(1) the subject matter "must be so distinctively related to some science, profession, business or occupation as to be beyond the ken of the average layman"; (2) "the witness must have sufficient skill, knowledge, or experience in that field or calling as to make it appear that his opinion or inference will probably aid the trier in his search for truth"; and (3) expert testimony is inadmissible if "the state of the pertinent art or scientific knowledge does not permit a reasonable opinion to be asserted even by an expert."
376 A.2d at 832 (quoting McCORMICK ON EVIDENCE § 13, at 29-31 (E. Cleary ed., 2d ed. 1972)) (emphasis in original). In Dyas and its progeny, we have consistently upheld decisions to exclude expert testimony about the reliability of eyewitness identifications as within the trial court's broad discretion. See Taylor v. United States, 451 A.2d 859, 866-67 (D.C. 1982); Brooks v. United States, 448 A.2d 253, 257-58 (D.C. 1982); Jackson v. United States, 420 A.2d 1202, 1203 n. 2 (D.C. 1979) (en banc); (Michael) Smith v. United States, 389 A.2d 1356, 1358-59 (D.C. 1978) (per curiam); Dyas, supra, 376 A.2d at 832.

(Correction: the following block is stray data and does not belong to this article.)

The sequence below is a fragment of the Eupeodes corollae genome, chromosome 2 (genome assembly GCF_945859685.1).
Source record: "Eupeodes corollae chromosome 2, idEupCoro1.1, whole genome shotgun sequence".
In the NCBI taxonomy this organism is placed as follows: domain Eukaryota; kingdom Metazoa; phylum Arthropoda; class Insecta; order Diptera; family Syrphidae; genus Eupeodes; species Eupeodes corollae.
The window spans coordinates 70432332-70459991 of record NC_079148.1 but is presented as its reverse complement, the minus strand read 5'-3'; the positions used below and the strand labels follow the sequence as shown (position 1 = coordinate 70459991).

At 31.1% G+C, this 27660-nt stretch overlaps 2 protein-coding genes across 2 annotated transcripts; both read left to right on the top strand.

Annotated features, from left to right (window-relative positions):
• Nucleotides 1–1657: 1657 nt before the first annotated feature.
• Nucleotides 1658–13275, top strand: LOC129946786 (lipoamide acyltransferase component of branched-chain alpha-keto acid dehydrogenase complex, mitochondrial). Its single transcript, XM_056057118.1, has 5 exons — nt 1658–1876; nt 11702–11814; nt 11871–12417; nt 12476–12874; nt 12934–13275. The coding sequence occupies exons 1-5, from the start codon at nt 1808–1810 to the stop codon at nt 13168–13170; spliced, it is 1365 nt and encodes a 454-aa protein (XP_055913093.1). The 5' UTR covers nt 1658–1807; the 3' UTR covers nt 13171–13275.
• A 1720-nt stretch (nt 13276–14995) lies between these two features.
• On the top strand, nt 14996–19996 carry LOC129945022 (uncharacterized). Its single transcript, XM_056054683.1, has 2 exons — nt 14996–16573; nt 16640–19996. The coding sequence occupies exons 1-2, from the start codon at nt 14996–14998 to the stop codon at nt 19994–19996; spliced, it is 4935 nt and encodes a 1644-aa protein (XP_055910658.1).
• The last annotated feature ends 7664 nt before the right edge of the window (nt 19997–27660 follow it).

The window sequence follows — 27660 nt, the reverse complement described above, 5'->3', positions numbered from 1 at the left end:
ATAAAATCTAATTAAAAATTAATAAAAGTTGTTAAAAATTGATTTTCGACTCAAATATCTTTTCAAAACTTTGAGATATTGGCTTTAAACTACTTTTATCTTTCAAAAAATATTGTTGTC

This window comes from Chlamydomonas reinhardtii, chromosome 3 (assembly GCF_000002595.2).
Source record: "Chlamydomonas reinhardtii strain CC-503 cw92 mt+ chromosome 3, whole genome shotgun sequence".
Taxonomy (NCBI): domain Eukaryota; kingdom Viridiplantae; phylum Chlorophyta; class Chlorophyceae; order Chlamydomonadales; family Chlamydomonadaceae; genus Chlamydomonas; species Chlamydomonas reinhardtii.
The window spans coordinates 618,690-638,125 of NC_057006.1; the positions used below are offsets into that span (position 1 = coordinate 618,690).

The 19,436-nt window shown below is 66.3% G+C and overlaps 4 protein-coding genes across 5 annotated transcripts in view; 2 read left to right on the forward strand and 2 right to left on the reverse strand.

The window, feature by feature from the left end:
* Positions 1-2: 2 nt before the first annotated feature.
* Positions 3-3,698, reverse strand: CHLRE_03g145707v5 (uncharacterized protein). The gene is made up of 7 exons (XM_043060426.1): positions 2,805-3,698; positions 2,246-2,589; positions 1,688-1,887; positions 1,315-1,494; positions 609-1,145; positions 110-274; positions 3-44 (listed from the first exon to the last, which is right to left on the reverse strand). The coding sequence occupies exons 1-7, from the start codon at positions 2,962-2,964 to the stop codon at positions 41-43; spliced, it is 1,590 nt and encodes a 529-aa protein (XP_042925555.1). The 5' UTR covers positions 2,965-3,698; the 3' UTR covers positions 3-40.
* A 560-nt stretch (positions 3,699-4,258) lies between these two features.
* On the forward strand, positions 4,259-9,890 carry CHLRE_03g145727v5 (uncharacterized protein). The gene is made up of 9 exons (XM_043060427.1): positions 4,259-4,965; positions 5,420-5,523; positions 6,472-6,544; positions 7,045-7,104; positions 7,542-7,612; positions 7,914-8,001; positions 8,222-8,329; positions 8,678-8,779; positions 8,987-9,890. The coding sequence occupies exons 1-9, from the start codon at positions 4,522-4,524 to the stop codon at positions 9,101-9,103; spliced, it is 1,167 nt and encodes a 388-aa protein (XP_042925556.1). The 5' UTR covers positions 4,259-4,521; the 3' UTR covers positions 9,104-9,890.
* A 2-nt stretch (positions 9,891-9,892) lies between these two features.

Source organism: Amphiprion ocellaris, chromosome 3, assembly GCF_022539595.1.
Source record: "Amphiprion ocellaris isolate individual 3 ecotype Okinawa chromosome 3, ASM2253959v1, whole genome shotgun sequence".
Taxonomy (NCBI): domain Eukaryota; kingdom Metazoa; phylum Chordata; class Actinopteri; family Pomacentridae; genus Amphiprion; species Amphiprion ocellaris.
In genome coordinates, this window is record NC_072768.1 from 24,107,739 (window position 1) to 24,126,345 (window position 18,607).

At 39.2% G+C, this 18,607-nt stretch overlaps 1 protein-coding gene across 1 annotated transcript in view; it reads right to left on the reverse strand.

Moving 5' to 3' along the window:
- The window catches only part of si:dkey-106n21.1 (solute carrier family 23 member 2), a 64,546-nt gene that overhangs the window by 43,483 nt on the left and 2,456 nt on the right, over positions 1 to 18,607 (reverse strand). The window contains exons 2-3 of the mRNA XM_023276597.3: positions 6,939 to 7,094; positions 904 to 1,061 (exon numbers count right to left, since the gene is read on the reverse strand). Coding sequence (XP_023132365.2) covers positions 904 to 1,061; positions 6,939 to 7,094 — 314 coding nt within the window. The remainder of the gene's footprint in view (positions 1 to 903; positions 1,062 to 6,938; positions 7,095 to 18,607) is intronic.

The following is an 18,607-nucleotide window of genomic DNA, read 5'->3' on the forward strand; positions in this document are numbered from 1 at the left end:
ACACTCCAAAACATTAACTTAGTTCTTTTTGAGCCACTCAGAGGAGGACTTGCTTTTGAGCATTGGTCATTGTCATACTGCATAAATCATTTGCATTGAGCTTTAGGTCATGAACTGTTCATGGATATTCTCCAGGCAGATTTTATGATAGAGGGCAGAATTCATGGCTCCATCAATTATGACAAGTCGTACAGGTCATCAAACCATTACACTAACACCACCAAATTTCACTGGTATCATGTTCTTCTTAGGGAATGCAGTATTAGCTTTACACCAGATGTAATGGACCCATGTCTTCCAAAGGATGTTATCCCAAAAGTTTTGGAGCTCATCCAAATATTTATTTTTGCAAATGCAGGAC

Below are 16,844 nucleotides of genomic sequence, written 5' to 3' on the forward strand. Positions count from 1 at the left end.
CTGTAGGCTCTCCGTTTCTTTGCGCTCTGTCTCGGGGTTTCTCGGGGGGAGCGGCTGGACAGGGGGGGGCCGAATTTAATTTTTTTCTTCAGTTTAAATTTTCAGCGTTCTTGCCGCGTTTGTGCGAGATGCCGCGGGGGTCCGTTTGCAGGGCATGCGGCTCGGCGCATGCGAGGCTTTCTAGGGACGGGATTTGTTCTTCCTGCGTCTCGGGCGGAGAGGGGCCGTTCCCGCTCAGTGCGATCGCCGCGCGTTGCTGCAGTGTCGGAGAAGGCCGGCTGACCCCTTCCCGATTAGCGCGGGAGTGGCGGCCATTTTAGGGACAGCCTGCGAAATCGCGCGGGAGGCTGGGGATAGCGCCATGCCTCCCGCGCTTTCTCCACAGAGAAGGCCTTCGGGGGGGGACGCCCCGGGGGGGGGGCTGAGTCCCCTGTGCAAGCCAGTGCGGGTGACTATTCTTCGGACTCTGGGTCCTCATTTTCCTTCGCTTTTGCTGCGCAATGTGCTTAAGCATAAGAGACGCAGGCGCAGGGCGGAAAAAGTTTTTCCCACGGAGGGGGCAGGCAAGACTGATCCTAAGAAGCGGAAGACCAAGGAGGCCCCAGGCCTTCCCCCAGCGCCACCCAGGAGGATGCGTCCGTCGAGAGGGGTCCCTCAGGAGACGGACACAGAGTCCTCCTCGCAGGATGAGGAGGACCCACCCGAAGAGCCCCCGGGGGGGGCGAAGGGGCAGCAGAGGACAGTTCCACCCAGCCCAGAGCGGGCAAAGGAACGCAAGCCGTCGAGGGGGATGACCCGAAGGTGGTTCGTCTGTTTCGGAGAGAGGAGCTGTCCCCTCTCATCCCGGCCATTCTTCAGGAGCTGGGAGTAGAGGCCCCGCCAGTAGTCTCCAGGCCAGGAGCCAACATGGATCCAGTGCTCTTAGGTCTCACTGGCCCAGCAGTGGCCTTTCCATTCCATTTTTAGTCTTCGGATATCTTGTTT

Appellants agree that abuse of discretion remains the standard, but they suggest that trial courts have come to interpret Dyas as articulating a rule that such testimony is per se inadmissible. *fn6 To address that concern, we pause to say a few more words about Dyas.